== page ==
Fact: Most dog training books rely heavily on one of two methods, either food rewards or corporal punishment.
Fact: Bouviers are big. They have to know their proper place in the home.
|Simon eating corn on the cob; Henry at left.
Using treats as rewards for the correct behaviour response from your dog amounts to nothing short of a bribe. You’re paying off your dog to do what you want.
The other, dominance training (championed by none other than Barbara Woodhouse and a small army of others), has now been proved in many cases to do more harm than good. I personally don’t think much of that method anyway. Any owner who feels that they have to dominate ANY pet should have that pet taken away and put somewhere where it can be properly appreciated.
Forceful control over your dog, according to a 2009 study done by the University of Bristol, will most probably lead to one of two responses – either an over-aggressive dog, or one who is fearful of being around you.
So what can you do if you don’t want to either beat your dog senseless or make it so fat it can’t do anything wrong because it can’t move?
Try what we tried. Love. I know it’s only a sample of two (Henry and Simon) but I believe that we have succeeded in having two dogs that listen(ed) – Simon has passed away – very well.
This is how it works. Show your pet lots of love. Difficult, right? Make them enjoy your affection and crave it. They already are hard-wired to want your acceptance as a pack animal so use it to your advantage. Reward them with love and praise like there’s no tomorrow when they do “good”.
When they do “bad”, shame them with your voice – and take your love away. Pay no attention to them for a while and/or act coolly to them. But make sure the scolding happens as soon as possible after the bad deed so they get the connection. If it’s too late it won’t mean anything (unless you come home and your shoes are half eaten, so you can point to the “issue at hand”).
Bad behaviour equals pack doesn’t love me.
How did I discover this? When I first brought Simon home at 8 weeks old I made the conscious decision not to use treats as rewards, and I flat out refused to “hit” him. So love was all that was left for rewards. (Truth be told, he did receive a few swats, but that was usually when he did something dangerous and I freaked out.) Simon had a special personality. I never saw a dog that wanted to be accepted so badly. “Love as a reward” worked beautifully.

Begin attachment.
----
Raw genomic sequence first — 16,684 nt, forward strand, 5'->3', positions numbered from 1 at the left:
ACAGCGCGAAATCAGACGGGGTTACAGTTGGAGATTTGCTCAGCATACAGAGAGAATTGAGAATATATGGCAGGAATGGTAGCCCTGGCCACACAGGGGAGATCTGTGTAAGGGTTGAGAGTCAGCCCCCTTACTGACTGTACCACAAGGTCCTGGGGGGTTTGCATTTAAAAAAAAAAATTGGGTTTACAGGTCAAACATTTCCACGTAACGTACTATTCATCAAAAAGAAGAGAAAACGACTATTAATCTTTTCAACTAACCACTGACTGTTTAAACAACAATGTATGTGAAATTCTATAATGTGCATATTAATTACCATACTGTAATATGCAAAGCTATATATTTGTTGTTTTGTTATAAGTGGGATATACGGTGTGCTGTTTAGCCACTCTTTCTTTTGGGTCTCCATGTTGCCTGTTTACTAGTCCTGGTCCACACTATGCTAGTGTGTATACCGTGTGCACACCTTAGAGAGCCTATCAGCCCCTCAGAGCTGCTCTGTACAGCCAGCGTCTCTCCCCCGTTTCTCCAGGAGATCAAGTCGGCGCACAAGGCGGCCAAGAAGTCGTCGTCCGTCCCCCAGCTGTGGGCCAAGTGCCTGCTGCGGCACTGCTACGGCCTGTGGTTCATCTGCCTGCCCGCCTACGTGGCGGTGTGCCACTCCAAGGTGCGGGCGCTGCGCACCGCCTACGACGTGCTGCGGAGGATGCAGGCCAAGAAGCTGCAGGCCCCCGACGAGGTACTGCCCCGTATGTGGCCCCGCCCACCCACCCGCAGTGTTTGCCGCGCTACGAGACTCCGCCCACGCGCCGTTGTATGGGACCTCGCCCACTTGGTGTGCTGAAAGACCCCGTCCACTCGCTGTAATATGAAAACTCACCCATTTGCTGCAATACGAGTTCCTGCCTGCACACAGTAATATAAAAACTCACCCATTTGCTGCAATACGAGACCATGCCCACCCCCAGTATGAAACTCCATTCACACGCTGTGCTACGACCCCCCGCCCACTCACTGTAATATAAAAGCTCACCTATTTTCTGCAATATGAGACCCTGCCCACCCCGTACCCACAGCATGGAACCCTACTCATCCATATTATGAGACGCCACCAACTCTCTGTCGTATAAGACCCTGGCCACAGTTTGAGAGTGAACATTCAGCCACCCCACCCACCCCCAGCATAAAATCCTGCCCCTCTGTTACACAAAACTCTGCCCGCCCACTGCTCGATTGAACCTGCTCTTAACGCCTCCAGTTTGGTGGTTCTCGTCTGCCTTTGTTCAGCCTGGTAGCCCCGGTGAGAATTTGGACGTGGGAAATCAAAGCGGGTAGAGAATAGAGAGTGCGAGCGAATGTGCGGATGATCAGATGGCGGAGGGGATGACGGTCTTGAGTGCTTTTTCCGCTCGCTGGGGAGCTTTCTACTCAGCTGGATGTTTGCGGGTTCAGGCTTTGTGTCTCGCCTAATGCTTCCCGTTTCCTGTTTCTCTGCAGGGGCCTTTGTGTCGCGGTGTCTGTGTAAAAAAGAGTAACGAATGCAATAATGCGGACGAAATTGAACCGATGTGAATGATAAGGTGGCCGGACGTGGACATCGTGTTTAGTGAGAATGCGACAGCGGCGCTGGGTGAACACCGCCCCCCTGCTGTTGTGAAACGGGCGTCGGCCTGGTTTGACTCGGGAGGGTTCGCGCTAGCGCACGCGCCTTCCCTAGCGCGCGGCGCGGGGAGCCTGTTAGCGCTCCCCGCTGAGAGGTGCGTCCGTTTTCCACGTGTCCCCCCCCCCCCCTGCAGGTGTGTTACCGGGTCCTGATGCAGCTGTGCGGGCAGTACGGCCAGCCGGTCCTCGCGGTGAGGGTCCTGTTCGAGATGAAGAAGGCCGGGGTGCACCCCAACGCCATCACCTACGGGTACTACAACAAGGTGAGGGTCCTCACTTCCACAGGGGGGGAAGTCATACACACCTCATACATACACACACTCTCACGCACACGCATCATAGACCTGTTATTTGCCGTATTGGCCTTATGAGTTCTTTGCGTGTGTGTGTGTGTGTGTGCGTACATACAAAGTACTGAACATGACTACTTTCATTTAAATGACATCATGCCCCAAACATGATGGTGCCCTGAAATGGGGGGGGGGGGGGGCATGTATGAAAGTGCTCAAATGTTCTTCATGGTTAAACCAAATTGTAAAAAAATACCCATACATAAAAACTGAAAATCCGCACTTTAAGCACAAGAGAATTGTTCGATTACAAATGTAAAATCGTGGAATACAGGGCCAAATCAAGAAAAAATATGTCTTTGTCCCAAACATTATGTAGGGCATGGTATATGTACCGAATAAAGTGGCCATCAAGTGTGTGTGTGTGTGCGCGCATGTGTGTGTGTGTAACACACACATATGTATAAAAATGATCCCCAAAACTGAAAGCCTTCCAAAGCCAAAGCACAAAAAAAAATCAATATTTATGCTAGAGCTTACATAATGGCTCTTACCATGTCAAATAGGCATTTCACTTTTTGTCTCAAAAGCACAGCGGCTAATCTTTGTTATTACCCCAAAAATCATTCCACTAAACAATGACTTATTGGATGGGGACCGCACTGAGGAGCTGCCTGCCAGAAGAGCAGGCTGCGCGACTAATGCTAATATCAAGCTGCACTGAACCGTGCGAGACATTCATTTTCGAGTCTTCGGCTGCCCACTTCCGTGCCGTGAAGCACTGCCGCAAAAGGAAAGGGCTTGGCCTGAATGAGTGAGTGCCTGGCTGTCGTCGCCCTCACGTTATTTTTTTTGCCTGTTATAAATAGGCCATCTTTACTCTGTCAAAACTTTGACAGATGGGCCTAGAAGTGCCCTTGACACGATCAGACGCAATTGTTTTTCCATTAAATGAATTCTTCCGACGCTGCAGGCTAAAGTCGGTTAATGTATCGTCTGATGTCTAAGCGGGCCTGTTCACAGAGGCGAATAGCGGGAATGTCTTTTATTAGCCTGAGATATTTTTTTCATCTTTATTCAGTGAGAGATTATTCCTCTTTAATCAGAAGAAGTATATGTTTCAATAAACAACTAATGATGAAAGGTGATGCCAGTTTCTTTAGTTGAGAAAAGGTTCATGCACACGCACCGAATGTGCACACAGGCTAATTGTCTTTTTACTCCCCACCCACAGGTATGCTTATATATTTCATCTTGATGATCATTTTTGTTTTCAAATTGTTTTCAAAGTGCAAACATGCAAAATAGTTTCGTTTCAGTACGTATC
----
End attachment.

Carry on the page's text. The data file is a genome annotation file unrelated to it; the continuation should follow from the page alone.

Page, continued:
It was kind of sad, because when you scolded him he acted as if you DID hit him (which of course made his dad feel bad…) and made it look like you did beat him when you had to do it in public. (Just this second I realized – maybe it was part of his plan…?) Simon was a really, really good boy, and incredibly smart. You couldn’t even spell things to keep them secret around him. He walked off lead any time and anywhere. He could be trusted completely. Actually, you didn’t so much walk him, as walk WITH him. That’s an entirely different concept. Not so with Henry.
We brought Henry home when he was 6 months old. He was puppy that hadn’t sold and he had been crated daily while his breeders were away at work. When we went out to see the 2 remaining puppies, Henry chose me. (More on that point in another post later.) Suffice it to say that training a 6-month-old dog was a challenge I don’t soon want to repeat. There was so much that should have been instilled in him when he was very young.
I’m embarrassed to say so, but we thought he was…slow. So did some of our friends. He kind of acted like a frat boy. We tried the same routine we did with Simon but it just didn’t seem to be “absorbed”. This went on for a couple years. Then he settled into a routine where Simon listened to us, and Henry listened to (behaved like) Simon. In retrospect I now understand that Henry was simply reflecting his place in the pack – a follower. It didn’t help that we never had him alone. Of course, Simon was always in the picture.
Simon is gone nearly two years now, and Henry has stepped into his elevated role with aplomb. Henry has had to think for himself now that he’s the only dog, and he has figured us out quite well - perhaps a little too well. Yes, we are indulgent, but he’s a good boy and deserves it (the love thing again), and now the same method - love when good, no love when bad – is working like it should. Once more we’re a well functioning unit of three – a small pack, but a happy one. I can even walk Henry off lead in the morning with no worries.
So what’s the synopsis: give treats to show them love, not for rewards, and leave the corporal punishment theory in the trash-bin where it belongs.
What do you get in return? A well behaved companion who loves to be with you and only wants to please you. We were/are lucky to have had two such beasts in our lives.
Maybe some day a third…
*This is the abridged version (even though it doesn’t seem like it) because I could go on at great length, but who wants to read all that?